It’s been a decade in the making, but a free circulator bus for Towson is en route and should arrive next fall. This will operate as a three year pilot to determine if it’s viable.
The idea survived years of powerful opposition.
Republican County Councilman David Marks, who represents Towson, has been pushing the circulator idea for a while. He campaigned on the issue in 2010, when he first ran for the county council.
That was three elections ago.
“This is a good example that in government, things take time,” Marks said.
And it can take time to get through Towson. There is no room to build any more roads and traffic snarls are common. The hope is some people will keep their cars parked and ride the circulator instead.
For years, the circulator project was blocked by a powerful skeptic, the late Kevin Kamenetz, who was county executive from 2010 until his death in May of 2018. In a 2014 interview, Kamenetz said Towson is in the suburbs, and people who live, work and shop there like their cars.
“Most of those people aren’t going to utilize a bus to get there,” Kamenetz said. “It’s not the type of pattern, probably, that is amenable to people using a circulator so it’s something that sounds good, but who is actually going to ride it?”
Proponents of the circulator believe the answer to that question includes seniors, shoppers and college students. There are two proposed circulator routes. Both would serve Towson University and Goucher College.
Baltimore County Executive, Johnny Olszewski supports giving the Towson circulator a three year tryout.
D’Andrea Walker, Baltimore County’s acting director of public works, said the goal is to have at least 200,000 riders on the circulator by the third year to prove that it’s viable.
“We’re happy with it if we get close to the 200,000,” Walker said. “That won’t be the only determinant factor to say whether or not the pilot will be successful but ridership is always important.”
Walker said concerns about COVID-19 and public transportation could also have an impact on those ridership numbers.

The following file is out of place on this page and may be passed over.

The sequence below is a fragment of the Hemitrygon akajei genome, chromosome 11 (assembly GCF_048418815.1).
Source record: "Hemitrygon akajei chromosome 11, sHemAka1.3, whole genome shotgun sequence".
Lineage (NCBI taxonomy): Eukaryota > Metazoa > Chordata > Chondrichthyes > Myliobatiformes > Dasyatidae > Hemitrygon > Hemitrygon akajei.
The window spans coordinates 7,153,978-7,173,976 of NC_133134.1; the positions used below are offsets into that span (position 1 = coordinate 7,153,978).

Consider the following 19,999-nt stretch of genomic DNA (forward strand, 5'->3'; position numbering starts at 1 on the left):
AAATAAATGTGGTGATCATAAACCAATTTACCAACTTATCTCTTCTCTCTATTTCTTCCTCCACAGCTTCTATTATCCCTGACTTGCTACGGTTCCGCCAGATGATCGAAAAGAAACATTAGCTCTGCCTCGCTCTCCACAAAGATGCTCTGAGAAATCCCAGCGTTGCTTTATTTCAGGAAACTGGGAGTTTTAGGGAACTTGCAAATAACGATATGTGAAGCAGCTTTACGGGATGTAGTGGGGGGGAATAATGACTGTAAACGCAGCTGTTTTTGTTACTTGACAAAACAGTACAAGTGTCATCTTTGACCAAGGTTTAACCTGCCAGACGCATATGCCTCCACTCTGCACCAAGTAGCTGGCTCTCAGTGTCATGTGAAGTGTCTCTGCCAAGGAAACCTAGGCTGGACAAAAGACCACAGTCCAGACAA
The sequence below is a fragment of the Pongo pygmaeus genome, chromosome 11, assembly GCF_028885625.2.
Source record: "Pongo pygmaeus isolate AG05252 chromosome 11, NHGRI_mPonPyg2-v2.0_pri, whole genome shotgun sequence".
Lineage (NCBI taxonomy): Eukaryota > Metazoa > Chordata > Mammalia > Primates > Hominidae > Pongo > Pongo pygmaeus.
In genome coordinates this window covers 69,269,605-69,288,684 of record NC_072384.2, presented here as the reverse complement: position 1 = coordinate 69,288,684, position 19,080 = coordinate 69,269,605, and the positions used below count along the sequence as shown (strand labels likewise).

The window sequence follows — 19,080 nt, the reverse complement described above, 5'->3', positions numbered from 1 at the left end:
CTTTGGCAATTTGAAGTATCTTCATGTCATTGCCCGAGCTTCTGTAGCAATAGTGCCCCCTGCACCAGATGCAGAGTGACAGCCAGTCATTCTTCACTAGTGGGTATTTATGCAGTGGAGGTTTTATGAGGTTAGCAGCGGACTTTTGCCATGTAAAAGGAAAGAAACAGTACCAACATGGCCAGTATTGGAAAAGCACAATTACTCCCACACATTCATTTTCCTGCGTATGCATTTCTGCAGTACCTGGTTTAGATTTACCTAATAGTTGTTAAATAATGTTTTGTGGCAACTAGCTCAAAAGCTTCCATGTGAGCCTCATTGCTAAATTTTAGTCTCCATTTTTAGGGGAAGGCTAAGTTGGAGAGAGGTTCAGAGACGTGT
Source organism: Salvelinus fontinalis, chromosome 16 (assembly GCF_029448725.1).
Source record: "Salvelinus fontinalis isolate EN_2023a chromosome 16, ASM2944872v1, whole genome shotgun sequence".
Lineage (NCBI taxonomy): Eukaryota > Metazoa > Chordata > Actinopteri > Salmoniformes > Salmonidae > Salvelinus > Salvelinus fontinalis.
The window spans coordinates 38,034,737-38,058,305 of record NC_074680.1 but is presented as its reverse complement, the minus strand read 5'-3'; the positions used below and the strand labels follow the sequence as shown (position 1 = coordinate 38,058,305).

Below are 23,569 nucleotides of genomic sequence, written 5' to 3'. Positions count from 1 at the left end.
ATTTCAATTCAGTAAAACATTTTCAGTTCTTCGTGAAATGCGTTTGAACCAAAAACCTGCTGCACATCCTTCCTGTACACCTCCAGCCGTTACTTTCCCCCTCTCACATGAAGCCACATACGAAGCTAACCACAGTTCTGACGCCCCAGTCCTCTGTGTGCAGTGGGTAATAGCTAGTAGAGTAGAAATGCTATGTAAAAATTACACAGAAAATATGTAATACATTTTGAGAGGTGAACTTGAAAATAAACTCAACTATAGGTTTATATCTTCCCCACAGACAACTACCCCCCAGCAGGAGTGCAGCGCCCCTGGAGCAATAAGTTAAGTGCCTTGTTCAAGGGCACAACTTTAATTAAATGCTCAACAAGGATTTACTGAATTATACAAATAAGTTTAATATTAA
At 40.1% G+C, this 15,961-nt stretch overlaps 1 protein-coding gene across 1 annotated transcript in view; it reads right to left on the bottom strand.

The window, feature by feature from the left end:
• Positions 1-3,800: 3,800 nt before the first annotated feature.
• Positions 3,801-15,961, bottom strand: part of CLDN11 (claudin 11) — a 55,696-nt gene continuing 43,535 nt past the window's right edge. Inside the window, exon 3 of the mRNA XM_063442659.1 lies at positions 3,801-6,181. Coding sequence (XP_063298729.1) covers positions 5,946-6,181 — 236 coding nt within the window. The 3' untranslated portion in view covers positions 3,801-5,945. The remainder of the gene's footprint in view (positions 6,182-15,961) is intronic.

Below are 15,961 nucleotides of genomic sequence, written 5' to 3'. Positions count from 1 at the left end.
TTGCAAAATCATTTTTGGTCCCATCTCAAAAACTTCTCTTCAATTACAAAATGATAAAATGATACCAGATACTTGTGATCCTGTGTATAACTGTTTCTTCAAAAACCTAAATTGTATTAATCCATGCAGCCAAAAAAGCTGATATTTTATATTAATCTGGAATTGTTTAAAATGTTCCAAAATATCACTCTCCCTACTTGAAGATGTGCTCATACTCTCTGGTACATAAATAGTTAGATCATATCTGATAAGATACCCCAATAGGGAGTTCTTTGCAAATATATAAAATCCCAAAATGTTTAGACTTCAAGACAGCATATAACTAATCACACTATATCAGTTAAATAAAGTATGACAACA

Circulators have to be financially supported to survive. A feasibility study estimates it will cost between $6.3 million and $12.6 million to run the Towson Circulator for the three year pilot. The county got a federal grant of $1.65 million to help pay for it. The rest may have to come from county tax payers.
“The county executive is committed to delivering the circulator program, the pilot program, for three years,” Walker said.
To defray that cost, Walker said they are looking for more grants and are hoping the large institutions in Towson that will be on the circulator’s route will help out financially.
The Towson Circulator will not link up with a major transportation hub, like Baltimore’s Charm City Circulator, which stops at Penn Station. Despite that, Sevgi Erdogan, a professor at the University of Maryland’s National Center for Smart Growth Research and Education, said the Towson Circulator potentially could have a lot of riders because it will be linking two colleges, three hospitals and multiple businesses.
“So as a local service, it seems like there is good enough demand to justify the service,” Erdogan said.
Other enticements to ride: It will be free, a bus will be by every 15 minutes or so, and it will run until 10 pm Monday through Saturday.
The county has ordered 12 buses. Circulators usually have eye-catching colors. Councilman David Marks likes the idea of a contest to decide that.
“My personal opinion is that gold should be one of the colors because gold is common to both Towson and Goucher College,” Marks said.
If the Towson Circulator works out, a county spokesman said they will consider a similar bus service elsewhere in the county.
You can find the plan for the Towson Circulator, including maps of the two proposed routes on Baltimore County’s website.